Stones Of Ithaca is a book about God in language and in the environment. It sets out to provide proof for the Christian concept of the Holy Trinity through words such as one and moon, for Jesus Christ as the Son of God through the question words who and why, and for the Virgin Mary as the Mother of God through words such as mother and Messiah. There is a progression in language from A to I to O: A is the letter of creation, as related in the first two chapters of Genesis; I is the letter of the ego, the era we currently find ourselves in; and O is the letter of repentance, when we count down from the ego and turn to God. Stones Of Ithaca looks not only at a theology of language, but also at a theology of stones, in which stones are not faceless objects, but part of God’s creation, decorated with drawings of scenery, vegetation, fish, birds, animals, ships. They are inscribed with faces and marked with the eternal symbol of the Cross. The book contains eighty black-and-white photographs of stones collected on the beaches of the Greek island of Ithaca, the famous homeland of Odysseus, who after the Trojan War is forced to wander for ten years for his blinding of Poseidon’s son Polyphemus and who, having been reunited with his wife and regained his palace, is destined to set out again with an oar in his hand in fulfillment of a prophecy of Tiresias. Can parallels be drawn between Odysseus and Christ, the Odyssey and the Old Testament? Stones – and words – are the protagonists of this book in which everyday objects are revealed to hold a much deeper meaning.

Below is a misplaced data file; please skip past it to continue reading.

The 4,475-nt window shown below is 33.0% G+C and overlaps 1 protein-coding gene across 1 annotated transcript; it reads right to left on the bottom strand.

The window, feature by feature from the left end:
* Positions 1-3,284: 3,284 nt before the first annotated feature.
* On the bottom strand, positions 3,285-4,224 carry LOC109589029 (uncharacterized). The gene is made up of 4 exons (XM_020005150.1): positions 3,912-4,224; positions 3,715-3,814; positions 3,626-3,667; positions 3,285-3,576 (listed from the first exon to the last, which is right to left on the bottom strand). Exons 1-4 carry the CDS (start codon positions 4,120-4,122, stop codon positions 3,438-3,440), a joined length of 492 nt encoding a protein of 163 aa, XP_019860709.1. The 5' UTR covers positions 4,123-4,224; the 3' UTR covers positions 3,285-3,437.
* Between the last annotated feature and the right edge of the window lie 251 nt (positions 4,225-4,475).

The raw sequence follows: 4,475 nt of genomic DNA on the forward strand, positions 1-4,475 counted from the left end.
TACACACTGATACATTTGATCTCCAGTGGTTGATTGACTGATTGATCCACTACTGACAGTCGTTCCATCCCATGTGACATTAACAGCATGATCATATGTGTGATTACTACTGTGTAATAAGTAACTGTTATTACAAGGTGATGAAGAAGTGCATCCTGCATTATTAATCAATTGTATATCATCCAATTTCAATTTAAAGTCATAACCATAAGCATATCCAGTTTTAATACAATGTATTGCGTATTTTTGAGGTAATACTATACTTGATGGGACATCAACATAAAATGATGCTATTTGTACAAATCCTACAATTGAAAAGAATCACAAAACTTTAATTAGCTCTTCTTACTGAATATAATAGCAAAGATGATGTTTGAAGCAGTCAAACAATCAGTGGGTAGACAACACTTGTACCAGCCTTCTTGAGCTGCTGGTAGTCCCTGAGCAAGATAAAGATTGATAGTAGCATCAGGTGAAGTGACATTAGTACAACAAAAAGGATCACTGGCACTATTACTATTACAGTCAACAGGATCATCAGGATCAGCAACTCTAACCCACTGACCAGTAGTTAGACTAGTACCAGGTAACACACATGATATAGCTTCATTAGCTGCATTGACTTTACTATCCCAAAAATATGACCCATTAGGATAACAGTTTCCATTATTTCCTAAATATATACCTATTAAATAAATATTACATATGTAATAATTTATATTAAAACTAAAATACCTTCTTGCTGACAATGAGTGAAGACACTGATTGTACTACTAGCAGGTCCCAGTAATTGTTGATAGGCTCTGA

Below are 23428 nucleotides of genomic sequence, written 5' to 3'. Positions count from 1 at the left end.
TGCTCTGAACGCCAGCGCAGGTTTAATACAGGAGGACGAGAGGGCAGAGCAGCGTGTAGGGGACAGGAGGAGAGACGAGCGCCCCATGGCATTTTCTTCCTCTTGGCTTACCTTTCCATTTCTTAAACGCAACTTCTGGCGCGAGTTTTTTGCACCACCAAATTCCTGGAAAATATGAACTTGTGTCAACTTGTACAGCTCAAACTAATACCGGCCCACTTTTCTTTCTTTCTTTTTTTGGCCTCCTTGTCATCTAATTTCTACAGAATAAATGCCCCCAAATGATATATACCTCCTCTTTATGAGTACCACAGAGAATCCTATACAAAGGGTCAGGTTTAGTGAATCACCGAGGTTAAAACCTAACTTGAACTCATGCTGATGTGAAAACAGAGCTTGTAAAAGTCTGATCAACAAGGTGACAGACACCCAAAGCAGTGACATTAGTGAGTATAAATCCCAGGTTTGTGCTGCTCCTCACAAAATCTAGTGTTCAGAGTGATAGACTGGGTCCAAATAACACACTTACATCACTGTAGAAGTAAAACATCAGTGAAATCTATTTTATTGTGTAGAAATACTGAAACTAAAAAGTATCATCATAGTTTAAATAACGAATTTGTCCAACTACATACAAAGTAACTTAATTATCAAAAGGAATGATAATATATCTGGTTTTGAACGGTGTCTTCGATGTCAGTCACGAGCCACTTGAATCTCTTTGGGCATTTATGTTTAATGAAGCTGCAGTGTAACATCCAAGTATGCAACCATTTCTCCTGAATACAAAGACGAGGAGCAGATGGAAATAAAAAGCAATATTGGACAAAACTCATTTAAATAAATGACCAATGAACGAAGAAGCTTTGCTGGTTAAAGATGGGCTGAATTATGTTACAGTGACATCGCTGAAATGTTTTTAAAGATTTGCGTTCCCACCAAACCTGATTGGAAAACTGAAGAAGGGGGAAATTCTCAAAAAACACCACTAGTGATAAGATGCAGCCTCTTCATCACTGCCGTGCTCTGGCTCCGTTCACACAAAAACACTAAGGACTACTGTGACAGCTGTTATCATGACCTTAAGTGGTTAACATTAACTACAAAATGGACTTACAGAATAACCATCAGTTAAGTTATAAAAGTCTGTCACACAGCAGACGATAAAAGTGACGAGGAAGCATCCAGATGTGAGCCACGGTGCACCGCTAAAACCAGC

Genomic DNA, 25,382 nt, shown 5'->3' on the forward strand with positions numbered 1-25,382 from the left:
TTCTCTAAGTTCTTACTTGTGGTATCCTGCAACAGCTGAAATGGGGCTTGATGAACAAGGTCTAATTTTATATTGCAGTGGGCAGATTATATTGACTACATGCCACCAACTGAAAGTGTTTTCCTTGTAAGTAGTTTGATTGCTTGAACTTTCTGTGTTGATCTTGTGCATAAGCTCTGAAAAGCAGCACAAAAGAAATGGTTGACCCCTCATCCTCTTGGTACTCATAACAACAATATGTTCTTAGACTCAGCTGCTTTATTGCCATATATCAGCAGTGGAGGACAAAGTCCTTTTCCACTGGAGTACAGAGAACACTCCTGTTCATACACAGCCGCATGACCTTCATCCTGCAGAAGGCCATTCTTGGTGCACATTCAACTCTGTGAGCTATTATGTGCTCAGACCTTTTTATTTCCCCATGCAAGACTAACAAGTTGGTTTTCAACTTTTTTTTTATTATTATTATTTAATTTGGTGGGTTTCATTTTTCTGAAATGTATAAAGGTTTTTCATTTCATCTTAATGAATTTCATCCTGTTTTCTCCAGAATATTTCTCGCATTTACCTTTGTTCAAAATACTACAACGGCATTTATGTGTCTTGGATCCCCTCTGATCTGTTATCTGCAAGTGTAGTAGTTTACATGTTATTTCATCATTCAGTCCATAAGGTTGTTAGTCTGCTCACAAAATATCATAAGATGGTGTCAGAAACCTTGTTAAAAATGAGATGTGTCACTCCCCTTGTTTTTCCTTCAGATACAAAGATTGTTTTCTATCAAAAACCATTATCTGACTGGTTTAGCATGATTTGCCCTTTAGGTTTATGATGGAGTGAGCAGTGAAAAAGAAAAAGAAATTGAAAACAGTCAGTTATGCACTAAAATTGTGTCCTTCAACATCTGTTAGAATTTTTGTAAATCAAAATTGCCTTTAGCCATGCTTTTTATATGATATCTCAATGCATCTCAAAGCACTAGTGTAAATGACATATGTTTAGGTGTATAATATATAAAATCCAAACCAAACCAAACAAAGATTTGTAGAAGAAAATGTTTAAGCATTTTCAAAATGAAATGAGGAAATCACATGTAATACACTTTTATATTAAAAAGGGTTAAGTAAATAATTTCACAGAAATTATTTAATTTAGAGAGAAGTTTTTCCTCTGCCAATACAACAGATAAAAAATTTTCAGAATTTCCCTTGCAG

In this third and final instalment of Leo’s travelling adventures, Leo has been travelling for four months, but an amorous snub received while she is in Paris makes her want to call it a day and go straight home without completing the planned six months of her trip. Her aunt’s insistence and a surprise visit help Leo reconsider her hasty decision and, just as she was expecting to return to Santiago de Compostela in Galicia, where she is from, she finds herself on a transatlantic flight to Buenos Aires. When she was planning this trip with her friends, who ended up pulling out, she had never envisaged travelling to South America, but now she will be swallowed up by the infinite grid of Argentina’s capital city, she will be pursued by the shadow of Argentina’s first serial killer as far as the southernmost city in the world, Ushuaia, she will be entranced by the magical beauty of the famous Perito Moreno Glacier with all its shades of blue, she will finally fulfil her dream of visiting Machu Picchu in Peru, she will be unimpressed by the floating islands of Lake Titicaca, be doused in sugar in the white city of Arequipa and walk under the grey Lima sky. Back in Buenos Aires, at the end of six months, she will face a critical decision, which may lead her to the author of all those messages that have appeared in front of most of the monuments she has visited: ‘I Love You Leo A.’ Who has been painting these messages wherever she goes? And having once set out on her travels, will Leo ever manage to return back home?